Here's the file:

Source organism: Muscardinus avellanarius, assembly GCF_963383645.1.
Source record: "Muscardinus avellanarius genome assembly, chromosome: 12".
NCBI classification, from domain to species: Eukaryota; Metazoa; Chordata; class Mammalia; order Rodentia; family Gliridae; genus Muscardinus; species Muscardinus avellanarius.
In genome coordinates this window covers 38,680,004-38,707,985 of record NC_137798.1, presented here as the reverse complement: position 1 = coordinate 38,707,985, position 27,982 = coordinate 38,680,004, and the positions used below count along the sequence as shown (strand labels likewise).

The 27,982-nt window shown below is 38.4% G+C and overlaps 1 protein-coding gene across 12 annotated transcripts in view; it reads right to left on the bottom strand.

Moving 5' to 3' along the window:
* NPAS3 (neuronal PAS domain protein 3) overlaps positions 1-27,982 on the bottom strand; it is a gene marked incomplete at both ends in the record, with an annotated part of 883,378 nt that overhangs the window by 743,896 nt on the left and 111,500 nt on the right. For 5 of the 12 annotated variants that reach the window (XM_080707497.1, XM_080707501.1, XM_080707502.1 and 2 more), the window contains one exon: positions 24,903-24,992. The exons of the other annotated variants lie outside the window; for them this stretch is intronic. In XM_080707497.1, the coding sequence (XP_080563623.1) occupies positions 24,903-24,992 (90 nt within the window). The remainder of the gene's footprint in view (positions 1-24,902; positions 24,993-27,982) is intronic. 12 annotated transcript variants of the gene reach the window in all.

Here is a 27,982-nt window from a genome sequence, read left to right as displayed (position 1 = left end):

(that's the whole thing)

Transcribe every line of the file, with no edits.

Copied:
Source organism: Muscardinus avellanarius, assembly GCF_963383645.1.
Source record: "Muscardinus avellanarius genome assembly, chromosome: 12".
NCBI classification, from domain to species: Eukaryota; Metazoa; Chordata; class Mammalia; order Rodentia; family Gliridae; genus Muscardinus; species Muscardinus avellanarius.
In genome coordinates this window covers 38,680,004-38,707,985 of record NC_137798.1, presented here as the reverse complement: position 1 = coordinate 38,707,985, position 27,982 = coordinate 38,680,004, and the positions used below count along the sequence as shown (strand labels likewise).

The 27,982-nt window shown below is 38.4% G+C and overlaps 1 protein-coding gene across 12 annotated transcripts in view; it reads right to left on the bottom strand.

Moving 5' to 3' along the window:
* NPAS3 (neuronal PAS domain protein 3) overlaps positions 1-27,982 on the bottom strand; it is a gene marked incomplete at both ends in the record, with an annotated part of 883,378 nt that overhangs the window by 743,896 nt on the left and 111,500 nt on the right. For 5 of the 12 annotated variants that reach the window (XM_080707497.1, XM_080707501.1, XM_080707502.1 and 2 more), the window contains one exon: positions 24,903-24,992. The exons of the other annotated variants lie outside the window; for them this stretch is intronic. In XM_080707497.1, the coding sequence (XP_080563623.1) occupies positions 24,903-24,992 (90 nt within the window). The remainder of the gene's footprint in view (positions 1-24,902; positions 24,993-27,982) is intronic. 12 annotated transcript variants of the gene reach the window in all.

Here is a 27,982-nt window from a genome sequence, read left to right as displayed (position 1 = left end):